A Bona Fide Tax Revolt in France

Over the weekend, nearly 300,000 French citizens took to the streets of major cities to block some 2000 roadways and intersections clad in yellow safety vests (gilets jauntes). French police and security personnel used tear gas and water hoses, largely unsuccessfully, to disperse the angry masses.

Media coverage in the United States was initially scant.  European news agencies, however, reported that the riots were a response to a recently-imposed carbon fuel tax. But two features of the gilets jaunes riots are distinct and require emphasis.

The Carbon Fuel Tax is Not the Whole Story

The initial impetus for individuals taking to the streets in yellow vests was to protest the rising fuel costs. But the protests quickly escalated into a more general protest regarding taxation in general. Interviews confirm that a broader revolt is at work.

The government imposed a new tax on pensions earlier this year, putting sizable economic pressure on the elderly. There are rumblings about increasing estate taxes. And additionally – essentially unmentioned in virtually all of the coverage –  the French government has announced that it will deduct income tax directly from payrolls on a monthly basis starting in January of 2019. This has further riled the population.

For decades, French citizens have paid either the highest or among the highest taxes in the EU; many were already struggling to make ends meet even before the government imposed a deluge of new taxes over the last year.

References to theft are ubiquitous in the slogans and signs of the gilet jauntes. “Death to taxes,” read the signs. Far from a fringe civil disturbance, France is in the throes of nothing less than a time-honored, bona fide tax revolt.

The Resistance is Apolitical

Additionally, and unlike the union-led riots of last year and (most other social uprisings of the last decade or so), this uprising is spontaneous. There is no leader, no organization backing, nor political bias: the composition of the nearly 300,000 tax protestors spans a diverse ideological spectrum. And while their attire stems from a 2008 law requiring that French motorists carry yellow safety vests in their automobiles, for some participants they simultaneously capture an apolitical unity of purpose.

The Macron government attempted to shame the protestors. There were and a handful of feeble attempts to dismiss hundreds of thousands of French citizens taking to the streets as the act of a few “right-wing agitators. In fact, polls indicate that trust in government has never been lower.

The gulf between the government’s rhetoric and actions is beginning to widen. As of this writing, the French government has announced, following a cabinet meeting earlier today, that it has canceled plans to introduce urban tolls.

The Ball is in Macron’s Court

France - more appropriately, the French government - has been fawned over in many Western media outlets for “taking the lead” in climate change. In France (as in most of the EU) the public sector outearns the private sector, which undoubtedly aids in the swallowing of high-minded, utopian projects en route to some fabled state of “sustainability.” For the average citizen, those costs impose struggles which are real, daily and dire. The French people have reached a breaking point; fiscal shell games and/or monetary hijinks will only serve to delay the reckoning for another day.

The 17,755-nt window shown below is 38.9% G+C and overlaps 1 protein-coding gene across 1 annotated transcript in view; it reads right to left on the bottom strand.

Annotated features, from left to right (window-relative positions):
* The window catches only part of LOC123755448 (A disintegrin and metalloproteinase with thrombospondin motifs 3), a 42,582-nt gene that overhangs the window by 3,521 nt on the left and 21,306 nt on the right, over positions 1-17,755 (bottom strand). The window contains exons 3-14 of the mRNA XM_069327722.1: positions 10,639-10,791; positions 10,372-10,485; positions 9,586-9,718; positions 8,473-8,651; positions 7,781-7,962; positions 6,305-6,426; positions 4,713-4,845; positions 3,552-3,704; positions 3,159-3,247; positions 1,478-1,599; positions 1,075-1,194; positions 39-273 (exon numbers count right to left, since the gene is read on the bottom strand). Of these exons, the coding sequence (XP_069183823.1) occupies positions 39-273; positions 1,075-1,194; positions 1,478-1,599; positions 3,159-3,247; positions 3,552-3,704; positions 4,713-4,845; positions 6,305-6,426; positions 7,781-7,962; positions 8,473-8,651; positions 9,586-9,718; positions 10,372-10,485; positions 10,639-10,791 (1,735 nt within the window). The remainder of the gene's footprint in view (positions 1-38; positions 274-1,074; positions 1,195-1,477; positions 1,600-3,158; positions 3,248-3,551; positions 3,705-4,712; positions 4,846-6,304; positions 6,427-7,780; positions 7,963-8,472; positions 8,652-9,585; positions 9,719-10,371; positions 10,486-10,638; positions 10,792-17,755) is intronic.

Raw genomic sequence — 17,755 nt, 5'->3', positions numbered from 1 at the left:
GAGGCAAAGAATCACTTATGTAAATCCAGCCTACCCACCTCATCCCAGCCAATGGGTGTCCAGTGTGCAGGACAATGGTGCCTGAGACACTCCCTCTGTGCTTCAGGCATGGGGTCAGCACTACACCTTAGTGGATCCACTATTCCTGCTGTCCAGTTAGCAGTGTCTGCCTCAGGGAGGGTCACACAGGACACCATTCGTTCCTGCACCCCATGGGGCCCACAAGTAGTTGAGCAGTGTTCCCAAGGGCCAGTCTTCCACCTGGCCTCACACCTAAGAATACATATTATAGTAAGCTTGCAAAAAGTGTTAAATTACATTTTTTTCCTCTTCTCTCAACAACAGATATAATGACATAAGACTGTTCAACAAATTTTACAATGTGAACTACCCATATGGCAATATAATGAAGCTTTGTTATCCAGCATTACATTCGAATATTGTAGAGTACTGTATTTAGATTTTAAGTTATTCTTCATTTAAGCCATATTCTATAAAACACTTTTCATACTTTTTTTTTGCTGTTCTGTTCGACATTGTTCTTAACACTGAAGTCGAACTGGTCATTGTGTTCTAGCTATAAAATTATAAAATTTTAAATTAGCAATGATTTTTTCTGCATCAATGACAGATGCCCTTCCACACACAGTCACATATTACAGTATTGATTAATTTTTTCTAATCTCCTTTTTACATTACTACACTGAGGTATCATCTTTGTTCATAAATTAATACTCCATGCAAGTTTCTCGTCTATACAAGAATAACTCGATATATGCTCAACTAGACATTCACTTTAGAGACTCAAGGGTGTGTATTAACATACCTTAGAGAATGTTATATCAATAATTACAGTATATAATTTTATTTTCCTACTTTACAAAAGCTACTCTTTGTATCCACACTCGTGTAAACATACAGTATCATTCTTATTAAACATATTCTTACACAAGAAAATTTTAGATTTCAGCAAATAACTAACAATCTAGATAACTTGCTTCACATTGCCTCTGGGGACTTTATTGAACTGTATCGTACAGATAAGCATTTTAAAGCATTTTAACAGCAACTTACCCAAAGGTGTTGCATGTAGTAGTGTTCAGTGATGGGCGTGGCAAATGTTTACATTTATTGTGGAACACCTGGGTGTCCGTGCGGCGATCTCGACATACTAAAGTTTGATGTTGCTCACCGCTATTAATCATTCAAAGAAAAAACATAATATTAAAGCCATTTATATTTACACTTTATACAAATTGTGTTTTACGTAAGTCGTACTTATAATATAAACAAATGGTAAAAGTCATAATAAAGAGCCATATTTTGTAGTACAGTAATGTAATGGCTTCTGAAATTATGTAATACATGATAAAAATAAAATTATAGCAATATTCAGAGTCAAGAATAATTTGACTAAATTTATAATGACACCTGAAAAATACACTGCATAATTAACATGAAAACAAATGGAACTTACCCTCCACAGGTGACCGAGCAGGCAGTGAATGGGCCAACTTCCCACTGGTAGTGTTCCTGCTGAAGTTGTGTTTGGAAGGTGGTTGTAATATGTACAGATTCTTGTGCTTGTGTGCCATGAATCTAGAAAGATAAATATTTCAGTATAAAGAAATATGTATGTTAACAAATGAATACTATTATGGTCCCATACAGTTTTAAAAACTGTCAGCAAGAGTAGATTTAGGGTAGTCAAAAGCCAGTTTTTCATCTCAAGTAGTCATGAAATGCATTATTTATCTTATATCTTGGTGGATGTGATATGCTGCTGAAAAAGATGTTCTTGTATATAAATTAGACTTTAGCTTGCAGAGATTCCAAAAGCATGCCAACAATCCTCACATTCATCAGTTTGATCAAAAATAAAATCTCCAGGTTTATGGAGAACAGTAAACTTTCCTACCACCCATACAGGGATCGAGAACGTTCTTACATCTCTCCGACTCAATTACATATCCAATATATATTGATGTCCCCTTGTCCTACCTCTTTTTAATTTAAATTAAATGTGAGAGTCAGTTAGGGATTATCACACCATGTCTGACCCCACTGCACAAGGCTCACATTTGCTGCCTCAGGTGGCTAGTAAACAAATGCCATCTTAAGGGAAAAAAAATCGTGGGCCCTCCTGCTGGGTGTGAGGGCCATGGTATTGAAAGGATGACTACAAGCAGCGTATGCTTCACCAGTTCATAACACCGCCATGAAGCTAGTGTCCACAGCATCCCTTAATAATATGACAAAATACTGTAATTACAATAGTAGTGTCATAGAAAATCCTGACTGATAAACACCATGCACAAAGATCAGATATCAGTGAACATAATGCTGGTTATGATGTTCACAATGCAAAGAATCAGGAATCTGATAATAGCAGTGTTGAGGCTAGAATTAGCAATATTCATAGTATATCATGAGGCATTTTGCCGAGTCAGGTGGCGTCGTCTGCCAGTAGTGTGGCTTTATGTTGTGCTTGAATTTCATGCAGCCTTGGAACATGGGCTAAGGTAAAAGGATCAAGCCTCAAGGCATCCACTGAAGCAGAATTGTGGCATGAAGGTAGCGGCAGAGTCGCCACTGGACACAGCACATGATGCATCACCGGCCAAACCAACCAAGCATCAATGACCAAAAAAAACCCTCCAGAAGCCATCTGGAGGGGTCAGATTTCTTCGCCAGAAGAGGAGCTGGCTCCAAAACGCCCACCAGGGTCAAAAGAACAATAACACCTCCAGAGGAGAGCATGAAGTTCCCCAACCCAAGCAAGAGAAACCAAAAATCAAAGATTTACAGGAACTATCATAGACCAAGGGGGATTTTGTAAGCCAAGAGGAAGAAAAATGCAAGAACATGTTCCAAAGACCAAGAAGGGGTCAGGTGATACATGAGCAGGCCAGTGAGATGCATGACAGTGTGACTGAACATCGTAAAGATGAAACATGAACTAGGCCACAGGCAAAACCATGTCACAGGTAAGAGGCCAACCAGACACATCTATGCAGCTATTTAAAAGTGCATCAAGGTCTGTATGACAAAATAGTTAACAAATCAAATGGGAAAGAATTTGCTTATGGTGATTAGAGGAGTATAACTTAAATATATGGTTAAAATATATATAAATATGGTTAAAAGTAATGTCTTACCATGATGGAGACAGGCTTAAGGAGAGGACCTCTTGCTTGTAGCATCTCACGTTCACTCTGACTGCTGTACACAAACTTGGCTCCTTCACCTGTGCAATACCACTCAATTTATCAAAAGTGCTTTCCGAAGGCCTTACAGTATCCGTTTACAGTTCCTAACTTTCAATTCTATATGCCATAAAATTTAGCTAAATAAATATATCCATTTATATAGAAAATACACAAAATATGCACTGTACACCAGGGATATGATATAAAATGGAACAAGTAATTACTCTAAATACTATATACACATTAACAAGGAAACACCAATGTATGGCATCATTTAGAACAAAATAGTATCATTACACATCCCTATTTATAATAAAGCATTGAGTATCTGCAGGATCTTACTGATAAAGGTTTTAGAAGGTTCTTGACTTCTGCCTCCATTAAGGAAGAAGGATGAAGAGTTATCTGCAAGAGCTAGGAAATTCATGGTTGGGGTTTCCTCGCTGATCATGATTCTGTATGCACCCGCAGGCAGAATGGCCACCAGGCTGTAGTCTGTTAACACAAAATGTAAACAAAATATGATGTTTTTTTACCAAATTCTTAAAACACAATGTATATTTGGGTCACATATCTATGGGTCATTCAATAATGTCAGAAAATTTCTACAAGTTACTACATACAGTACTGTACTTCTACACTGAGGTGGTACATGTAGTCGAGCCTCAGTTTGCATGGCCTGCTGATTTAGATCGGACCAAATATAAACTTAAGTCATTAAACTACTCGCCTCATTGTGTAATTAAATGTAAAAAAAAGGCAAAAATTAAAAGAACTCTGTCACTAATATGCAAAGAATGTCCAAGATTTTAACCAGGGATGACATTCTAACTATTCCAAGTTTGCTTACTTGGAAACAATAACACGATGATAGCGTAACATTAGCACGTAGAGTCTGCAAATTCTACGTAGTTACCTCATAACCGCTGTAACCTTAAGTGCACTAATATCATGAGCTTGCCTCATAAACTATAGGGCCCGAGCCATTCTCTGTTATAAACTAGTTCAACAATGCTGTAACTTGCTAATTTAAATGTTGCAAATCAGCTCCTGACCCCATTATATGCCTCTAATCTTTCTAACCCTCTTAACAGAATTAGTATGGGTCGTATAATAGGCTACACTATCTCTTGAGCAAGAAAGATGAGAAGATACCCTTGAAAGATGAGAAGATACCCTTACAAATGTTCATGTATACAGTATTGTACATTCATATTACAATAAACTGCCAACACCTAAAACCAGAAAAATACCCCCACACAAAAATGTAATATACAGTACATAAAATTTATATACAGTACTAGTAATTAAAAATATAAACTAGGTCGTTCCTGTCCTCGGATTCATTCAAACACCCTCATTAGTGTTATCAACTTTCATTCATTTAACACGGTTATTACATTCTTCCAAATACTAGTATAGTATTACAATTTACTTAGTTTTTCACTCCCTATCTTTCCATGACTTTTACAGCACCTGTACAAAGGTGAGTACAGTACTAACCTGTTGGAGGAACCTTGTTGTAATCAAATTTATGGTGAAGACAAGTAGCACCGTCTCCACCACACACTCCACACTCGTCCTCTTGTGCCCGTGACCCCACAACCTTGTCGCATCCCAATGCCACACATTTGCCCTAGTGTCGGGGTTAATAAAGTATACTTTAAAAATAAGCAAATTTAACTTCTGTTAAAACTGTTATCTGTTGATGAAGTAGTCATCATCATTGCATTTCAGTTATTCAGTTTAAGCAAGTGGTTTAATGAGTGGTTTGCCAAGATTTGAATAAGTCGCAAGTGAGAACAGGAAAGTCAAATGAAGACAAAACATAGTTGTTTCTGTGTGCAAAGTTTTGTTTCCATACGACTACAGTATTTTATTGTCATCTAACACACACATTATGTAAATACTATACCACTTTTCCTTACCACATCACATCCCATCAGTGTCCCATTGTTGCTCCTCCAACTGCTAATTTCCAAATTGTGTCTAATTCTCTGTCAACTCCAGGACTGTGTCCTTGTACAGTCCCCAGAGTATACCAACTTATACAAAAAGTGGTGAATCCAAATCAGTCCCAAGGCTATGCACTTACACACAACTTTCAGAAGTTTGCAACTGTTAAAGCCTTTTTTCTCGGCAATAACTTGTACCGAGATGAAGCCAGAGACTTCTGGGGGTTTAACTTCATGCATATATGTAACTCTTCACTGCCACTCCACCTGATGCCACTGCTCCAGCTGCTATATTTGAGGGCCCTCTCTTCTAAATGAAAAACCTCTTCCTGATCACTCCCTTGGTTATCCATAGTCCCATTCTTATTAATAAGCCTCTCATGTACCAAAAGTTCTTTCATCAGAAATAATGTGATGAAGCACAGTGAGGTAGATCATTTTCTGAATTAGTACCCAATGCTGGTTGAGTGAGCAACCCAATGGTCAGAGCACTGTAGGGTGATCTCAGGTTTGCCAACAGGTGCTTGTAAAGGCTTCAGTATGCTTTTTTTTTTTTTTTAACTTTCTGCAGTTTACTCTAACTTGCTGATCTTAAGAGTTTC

The idea of moving an entire nation away from fossil fuels, while providing universal welfare, might sound humane, compassionate, and visionary in the abstract. Then economic reality intervenes. Just how much coercion – how much pillaging of the population – is required to make this dream a reality? The French public is discovering this now. And it’s deeply unpopular.

From the point of view of the regular person, personal and domestic sustainability will always take precedence over sweet-sounding government programs. Politicians and climate change activists who blithely maintain that the pool of public support for lofty political projects is both bottomless and selfless are either obtuse or tacitly agitating for tyranny.

Even in France, the land Americans have been taught to believe is filled with obsequious celebrators of democratic socialism, people don’t appreciate having their personal wealth looting to serve ruling-class plans.

 

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Peter C. Earle

Peter C. Earle is an economist and writer who joined AIER in 2018 and prior to that spent over 20 years as a trader and analyst in global financial markets on Wall Street. His research focuses on financial markets, monetary issues, and economic history. He has been quoted in the Wall Street Journal, Reuters, NPR, and in numerous other publications. Pete holds an MA in Applied Economics from American University, an MBA (Finance), and a BS in Engineering from the United States Military Academy at West Point. Follow him on Twitter.